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[kon-ster-ney-shuh n] /ˌkɒn stərˈneɪ ʃən/
a sudden, alarming amazement or dread that results in utter confusion; dismay.
Origin of consternation
First recorded in 1605-15, consternation is from the Latin word consternātiōn- (stem of consternātiō). See consternate, -ion
bewilderment, alarm, terror, fear, panic, fright, horror.
composure, equanimity. Unabridged
Based on the Random House Dictionary, © Random House, Inc. 2017.
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Examples from the Web for consternation
Contemporary Examples
Historical Examples
  • Great was the consternation of the Abbot when he confronted this awful apparition.

  • The consternation of the Americans it would be hard to imagine.

    A Prisoner of Morro Upton Sinclair
  • By this time the consternation in the enemy's camp was all that the sorceress could desire.

  • The sailors halted and stared at each other in consternation.

    A Prisoner of Morro Upton Sinclair
  • consternation filled me as I heard this terrible accusation.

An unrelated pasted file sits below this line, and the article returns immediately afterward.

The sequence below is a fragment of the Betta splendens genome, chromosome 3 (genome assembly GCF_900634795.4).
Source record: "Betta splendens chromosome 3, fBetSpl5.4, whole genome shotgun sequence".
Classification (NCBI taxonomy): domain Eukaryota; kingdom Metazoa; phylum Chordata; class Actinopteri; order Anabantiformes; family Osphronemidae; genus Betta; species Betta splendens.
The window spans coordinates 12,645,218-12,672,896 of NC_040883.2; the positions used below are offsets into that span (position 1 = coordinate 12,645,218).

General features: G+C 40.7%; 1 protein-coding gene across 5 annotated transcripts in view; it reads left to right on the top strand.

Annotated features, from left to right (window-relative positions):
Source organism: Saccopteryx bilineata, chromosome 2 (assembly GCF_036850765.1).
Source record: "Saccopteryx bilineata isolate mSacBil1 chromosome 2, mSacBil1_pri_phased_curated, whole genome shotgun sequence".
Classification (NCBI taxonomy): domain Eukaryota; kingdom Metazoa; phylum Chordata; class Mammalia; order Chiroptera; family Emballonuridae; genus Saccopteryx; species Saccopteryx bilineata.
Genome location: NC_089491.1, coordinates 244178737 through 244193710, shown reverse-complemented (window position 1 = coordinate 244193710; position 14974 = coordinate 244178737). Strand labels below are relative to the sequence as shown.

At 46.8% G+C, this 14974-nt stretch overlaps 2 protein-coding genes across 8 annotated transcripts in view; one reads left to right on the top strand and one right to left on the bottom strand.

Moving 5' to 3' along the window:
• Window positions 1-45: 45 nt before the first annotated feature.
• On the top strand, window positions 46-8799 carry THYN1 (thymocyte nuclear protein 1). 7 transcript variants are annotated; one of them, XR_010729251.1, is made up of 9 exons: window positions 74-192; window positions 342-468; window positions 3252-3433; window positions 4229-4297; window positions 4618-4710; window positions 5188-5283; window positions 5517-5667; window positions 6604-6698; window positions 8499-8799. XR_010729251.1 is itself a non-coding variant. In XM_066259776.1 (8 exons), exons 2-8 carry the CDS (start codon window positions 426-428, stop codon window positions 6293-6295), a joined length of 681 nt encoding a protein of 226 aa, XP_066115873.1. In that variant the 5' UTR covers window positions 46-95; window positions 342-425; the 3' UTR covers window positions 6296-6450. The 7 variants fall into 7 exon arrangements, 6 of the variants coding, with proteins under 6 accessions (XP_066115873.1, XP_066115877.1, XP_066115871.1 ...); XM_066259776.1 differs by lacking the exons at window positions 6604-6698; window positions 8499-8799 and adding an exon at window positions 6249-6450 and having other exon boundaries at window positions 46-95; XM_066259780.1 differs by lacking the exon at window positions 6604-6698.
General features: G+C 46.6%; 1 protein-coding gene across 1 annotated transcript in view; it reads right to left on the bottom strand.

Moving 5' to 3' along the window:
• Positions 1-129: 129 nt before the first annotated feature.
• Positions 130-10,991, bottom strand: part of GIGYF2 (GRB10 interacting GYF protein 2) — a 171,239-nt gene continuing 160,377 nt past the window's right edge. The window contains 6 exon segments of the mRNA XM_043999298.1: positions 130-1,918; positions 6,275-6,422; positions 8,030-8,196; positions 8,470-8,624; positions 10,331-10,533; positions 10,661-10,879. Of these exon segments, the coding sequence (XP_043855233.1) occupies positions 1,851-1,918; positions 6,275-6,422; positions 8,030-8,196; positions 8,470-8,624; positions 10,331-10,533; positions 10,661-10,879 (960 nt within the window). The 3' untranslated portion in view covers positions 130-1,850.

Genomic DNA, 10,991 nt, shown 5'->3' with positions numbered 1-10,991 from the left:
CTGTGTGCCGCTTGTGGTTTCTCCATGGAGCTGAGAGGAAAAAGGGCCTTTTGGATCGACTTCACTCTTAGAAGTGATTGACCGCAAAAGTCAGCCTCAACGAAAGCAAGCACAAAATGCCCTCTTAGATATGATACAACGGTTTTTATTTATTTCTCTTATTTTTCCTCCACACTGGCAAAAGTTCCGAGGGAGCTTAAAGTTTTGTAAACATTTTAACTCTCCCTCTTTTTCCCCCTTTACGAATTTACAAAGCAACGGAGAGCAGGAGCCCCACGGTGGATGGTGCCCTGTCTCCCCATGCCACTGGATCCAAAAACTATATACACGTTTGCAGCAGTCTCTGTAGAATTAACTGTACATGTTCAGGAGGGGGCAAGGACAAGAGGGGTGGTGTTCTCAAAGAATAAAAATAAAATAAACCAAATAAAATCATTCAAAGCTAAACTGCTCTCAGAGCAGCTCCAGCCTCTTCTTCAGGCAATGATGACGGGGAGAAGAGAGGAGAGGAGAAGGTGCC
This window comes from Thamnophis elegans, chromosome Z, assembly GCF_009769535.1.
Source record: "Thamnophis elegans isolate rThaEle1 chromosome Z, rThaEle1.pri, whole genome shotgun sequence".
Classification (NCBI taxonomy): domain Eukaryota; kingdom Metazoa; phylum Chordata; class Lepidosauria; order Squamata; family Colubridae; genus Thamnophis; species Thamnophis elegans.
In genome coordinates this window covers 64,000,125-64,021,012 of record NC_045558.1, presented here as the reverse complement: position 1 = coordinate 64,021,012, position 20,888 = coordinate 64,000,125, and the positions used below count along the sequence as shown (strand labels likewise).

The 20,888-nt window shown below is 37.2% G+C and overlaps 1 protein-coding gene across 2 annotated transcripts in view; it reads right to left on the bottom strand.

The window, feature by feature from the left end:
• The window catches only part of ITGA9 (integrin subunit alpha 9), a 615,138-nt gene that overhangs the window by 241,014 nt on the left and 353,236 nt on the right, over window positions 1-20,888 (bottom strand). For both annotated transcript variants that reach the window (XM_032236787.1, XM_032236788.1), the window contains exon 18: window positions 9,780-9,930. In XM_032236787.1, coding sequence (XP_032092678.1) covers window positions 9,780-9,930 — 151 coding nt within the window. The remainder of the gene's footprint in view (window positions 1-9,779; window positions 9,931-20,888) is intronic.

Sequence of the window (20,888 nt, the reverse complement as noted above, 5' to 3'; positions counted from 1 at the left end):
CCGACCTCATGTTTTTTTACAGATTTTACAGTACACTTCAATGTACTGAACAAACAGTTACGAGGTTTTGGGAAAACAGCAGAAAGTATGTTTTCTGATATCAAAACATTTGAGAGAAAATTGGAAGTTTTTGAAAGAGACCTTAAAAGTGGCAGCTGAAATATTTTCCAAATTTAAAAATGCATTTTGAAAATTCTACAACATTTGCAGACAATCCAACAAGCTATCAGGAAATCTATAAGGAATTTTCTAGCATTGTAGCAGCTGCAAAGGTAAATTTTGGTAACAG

The Pilots of Pomona Robert Leighton
British Dictionary definitions for consternation


a feeling of anxiety, dismay, dread, or confusion
Collins English Dictionary - Complete & Unabridged 2012 Digital Edition
© William Collins Sons & Co. Ltd. 1979, 1986 © HarperCollins
Publishers 1998, 2000, 2003, 2005, 2006, 2007, 2009, 2012
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Word Origin and History for consternation

1610s, from French consternation "dismay, confusion," from Latin consternationem (nominative consternatio) "confusion, dismay," from consternat-, past participle stem of consternare "overcome, confuse, dismay, perplex, terrify, alarm," probably related to consternere "throw down, prostrate," from com-, intensive prefix (see com-), + sternere "to spread out" (see stratum).

Online Etymology Dictionary, © 2010 Douglas Harper
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